A recommendation to divest from companies that do business with the nation of Israel will be considered by Presbyterian Church (U.S.A.) at its General Assembly this summer.
The largest Presbyterian denomination in the United States will again entertain a divestment proposal, after narrowly voting down a similar measure in 2012.
David Brog, executive director for Christians United For Israel, told The Christian Post that PCUSA's consideration of divestment directed punitive action toward the wrong Middle Eastern nation.
"If the Presbyterian Church wants to divest from a Middle Eastern country, they should consider Iran, where Christians are hanged; or Iraq, where they are bombed; or Egypt where they are shot; or Syria, where they are beheaded; or Saudi Arabia, where they are banned," said Brog.
"The idea that the Presbyterians would divest from the only country in the Middle East where the Christian population is actually protected and growing is obscene. If the MRTI (Mission Responsibility Through Investment) succeeds in their efforts, they will render Israel less able to protect its diverse citizenry from terror attacks and will tragically soil their hands with innocent Jewish, Christian and Muslim blood."
The recommendation to divest came from the Committee on Mission Responsibility Through Investment, which asked for Caterpillar, Hewlett-Packard and Motorola Solutions to be added to the General Assembly Divestment List.
In a statement, MRTI Chairwoman Elizabeth Terry Dunning said that dialogue-based efforts to resolve their issues "will not be fruitful."
"We have regretfully concluded that further dialogue … will not be fruitful and we are therefore regretfully recommending divestment from these three companies," said Dunning. "We have attempted … to be faithful to the assignment that the General Assembly gave the committee in 2004 and has updated at every successive Assembly."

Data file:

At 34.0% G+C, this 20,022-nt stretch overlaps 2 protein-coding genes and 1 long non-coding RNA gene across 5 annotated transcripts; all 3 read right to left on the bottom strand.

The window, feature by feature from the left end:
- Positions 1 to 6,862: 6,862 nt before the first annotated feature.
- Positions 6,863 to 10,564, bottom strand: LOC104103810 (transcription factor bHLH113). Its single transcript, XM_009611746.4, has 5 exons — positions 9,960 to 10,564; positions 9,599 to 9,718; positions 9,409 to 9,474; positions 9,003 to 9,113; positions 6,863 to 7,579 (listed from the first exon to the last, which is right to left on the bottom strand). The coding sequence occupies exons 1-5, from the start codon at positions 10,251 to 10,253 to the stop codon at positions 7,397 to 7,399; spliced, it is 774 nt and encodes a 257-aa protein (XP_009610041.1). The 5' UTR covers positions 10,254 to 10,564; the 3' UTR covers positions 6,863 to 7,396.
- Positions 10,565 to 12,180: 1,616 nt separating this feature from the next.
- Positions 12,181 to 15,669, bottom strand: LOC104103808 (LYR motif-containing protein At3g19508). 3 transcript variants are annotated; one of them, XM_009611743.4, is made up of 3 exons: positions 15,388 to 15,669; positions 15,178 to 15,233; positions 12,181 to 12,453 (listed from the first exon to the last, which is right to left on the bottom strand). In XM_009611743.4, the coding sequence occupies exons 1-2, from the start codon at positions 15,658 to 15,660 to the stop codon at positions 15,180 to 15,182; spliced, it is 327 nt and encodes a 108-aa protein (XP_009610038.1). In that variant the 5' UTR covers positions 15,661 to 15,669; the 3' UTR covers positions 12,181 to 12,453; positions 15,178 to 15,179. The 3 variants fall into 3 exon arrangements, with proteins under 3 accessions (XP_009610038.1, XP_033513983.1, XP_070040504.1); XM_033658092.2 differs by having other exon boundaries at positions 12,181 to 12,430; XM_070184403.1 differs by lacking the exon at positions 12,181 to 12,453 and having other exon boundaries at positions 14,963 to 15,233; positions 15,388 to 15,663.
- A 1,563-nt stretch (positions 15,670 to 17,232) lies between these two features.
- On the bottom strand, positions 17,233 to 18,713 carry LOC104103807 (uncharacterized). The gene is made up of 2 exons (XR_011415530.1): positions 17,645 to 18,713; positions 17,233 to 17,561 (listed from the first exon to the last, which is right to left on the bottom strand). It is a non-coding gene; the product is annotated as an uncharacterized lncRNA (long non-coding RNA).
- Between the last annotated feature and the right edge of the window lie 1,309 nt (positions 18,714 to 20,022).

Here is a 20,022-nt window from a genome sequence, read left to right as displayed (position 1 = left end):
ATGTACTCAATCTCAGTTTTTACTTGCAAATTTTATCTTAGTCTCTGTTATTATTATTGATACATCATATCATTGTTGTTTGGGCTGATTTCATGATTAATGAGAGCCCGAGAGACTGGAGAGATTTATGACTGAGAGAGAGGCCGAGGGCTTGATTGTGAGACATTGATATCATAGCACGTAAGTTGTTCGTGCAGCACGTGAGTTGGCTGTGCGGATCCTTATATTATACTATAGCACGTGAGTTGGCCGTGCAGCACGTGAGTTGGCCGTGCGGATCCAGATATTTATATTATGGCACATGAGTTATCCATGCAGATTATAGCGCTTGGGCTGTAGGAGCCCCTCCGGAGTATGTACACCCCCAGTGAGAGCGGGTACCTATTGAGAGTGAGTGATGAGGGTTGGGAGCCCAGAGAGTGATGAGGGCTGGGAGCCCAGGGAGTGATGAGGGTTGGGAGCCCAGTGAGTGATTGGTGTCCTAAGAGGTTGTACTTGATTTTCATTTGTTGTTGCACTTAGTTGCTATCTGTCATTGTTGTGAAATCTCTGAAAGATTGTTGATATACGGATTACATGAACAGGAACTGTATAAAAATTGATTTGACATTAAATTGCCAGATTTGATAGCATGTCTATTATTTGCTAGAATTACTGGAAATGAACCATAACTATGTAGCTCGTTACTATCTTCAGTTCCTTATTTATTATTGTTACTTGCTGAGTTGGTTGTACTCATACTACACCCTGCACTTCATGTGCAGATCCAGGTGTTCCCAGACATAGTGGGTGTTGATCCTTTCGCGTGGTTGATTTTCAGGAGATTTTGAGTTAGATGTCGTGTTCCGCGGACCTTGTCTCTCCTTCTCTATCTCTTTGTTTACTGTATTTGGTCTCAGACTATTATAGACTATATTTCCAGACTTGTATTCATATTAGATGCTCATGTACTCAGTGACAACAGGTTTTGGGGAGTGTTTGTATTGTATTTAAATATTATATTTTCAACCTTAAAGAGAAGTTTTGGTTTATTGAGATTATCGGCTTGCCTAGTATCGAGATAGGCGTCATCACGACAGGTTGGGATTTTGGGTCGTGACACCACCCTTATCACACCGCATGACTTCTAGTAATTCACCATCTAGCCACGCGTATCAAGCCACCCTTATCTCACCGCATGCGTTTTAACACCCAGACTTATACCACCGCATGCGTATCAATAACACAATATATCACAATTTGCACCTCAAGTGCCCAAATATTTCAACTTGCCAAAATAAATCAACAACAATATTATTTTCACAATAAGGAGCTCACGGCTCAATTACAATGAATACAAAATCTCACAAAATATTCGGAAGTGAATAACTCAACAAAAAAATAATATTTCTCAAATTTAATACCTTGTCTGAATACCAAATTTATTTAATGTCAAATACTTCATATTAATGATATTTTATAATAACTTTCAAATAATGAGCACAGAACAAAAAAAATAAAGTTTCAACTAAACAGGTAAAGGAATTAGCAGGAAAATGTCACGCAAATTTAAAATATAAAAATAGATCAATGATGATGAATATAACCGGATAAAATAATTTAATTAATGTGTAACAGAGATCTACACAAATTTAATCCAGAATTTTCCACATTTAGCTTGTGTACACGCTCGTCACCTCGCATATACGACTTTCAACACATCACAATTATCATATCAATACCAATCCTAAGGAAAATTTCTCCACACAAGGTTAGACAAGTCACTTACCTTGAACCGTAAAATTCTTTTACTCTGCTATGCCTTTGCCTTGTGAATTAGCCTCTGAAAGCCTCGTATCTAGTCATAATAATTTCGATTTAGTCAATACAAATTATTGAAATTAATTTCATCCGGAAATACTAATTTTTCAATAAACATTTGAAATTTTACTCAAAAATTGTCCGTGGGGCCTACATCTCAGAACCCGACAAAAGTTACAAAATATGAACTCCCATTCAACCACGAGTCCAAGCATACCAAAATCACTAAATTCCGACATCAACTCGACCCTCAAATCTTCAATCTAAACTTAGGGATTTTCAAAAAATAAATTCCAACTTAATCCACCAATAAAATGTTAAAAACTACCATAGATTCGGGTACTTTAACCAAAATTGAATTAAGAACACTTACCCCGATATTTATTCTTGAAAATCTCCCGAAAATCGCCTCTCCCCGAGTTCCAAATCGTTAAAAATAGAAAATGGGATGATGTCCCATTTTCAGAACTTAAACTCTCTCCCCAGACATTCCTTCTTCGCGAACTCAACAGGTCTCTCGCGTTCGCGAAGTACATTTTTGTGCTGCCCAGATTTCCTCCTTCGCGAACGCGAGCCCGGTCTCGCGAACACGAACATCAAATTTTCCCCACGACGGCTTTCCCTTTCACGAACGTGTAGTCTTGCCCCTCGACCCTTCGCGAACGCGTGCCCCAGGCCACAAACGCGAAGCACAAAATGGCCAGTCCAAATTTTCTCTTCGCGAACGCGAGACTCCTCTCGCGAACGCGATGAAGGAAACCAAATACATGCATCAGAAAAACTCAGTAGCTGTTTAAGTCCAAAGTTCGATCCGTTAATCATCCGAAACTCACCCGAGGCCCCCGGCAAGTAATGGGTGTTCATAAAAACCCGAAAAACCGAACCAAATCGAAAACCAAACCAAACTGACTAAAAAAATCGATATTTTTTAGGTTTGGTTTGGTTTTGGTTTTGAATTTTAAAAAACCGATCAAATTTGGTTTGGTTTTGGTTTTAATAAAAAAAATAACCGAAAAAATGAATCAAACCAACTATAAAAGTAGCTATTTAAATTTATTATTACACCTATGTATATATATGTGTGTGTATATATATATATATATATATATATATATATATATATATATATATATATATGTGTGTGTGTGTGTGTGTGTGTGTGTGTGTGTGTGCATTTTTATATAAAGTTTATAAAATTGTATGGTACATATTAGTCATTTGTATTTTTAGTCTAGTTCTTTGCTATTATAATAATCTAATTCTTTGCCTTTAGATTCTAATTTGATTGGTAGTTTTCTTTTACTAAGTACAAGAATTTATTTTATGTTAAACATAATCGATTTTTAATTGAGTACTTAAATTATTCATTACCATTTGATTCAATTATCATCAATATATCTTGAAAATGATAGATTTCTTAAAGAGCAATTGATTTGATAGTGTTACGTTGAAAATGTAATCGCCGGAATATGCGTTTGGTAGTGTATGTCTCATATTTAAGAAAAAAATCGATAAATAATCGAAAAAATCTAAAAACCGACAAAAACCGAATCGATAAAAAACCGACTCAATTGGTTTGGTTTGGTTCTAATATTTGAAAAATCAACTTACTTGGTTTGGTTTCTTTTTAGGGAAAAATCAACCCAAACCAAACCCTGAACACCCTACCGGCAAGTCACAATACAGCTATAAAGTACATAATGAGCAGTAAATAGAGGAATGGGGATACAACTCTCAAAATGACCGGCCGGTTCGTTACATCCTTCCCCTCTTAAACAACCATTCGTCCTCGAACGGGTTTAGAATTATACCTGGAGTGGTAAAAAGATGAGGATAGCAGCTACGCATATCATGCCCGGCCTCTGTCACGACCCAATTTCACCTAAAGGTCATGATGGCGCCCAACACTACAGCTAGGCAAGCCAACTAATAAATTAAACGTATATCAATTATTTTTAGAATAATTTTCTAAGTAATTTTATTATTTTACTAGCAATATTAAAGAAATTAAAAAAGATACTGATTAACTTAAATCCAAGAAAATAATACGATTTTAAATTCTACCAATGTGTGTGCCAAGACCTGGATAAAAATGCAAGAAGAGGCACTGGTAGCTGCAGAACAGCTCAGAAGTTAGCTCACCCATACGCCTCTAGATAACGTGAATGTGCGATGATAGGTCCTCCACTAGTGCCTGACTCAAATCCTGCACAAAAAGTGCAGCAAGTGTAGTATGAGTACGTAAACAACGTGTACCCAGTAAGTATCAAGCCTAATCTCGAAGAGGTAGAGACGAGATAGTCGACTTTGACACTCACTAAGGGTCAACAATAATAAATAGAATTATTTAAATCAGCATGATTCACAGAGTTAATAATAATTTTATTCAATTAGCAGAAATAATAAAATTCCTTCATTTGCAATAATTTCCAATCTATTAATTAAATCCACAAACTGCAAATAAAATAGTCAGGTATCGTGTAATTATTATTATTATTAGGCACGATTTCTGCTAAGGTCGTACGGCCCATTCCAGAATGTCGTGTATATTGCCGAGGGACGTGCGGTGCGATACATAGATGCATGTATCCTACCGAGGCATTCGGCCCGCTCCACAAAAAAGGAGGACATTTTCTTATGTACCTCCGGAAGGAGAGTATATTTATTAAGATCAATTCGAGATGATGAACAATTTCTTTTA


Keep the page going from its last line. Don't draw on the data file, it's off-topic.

Last month, the MRTI sent a report to the Presbyterian Mission Agency Board recommending that three companies be added to the denomination's General Assembly Divestment List. The MRTI argued that the three companies were in violation of PCUSA's policy of only being connected to businesses pursuing peaceful endeavors in Israel and the Palestinian Territories.
"The Presbyterian Church (U.S.A.) policy on socially responsible investing was established by the 1971 General Assembly," reported Kristena Morse of Compassion, Peace and Justice ministries.
"In 1976, the Assembly established the framework for corporate engagement, which includes proxy voting, dialogue with companies, shareholder resolutions, public appeals and, as a final step, divestment."
William Somplatsky-Jarman, Social Witness Ministries coordinator with the Presbyterian Mission Agency, told The Christian Post in an earlier interview that PCUSA does not do business with many other companies for "moral reasons."
"It should be added that the Board of Pensions and the Presbyterian Foundation/New Covenant Funds also proscribe investments in alcohol, gambling and manufacturers of hand guns," said Somplatsky-Jarman.
"We are focused on companies involved in non-peaceful pursuits (roadblocks to a just peace) as defined by the General Assembly."
The 221st General Assembly of PCUSA will be held in Detroit, Mich., June 14-21.
In 2012, at the 220th General Assembly, PCUSA delegates narrowly defeated a divestment resolution, with 333 voting against, 331 voting for, and two abstaining.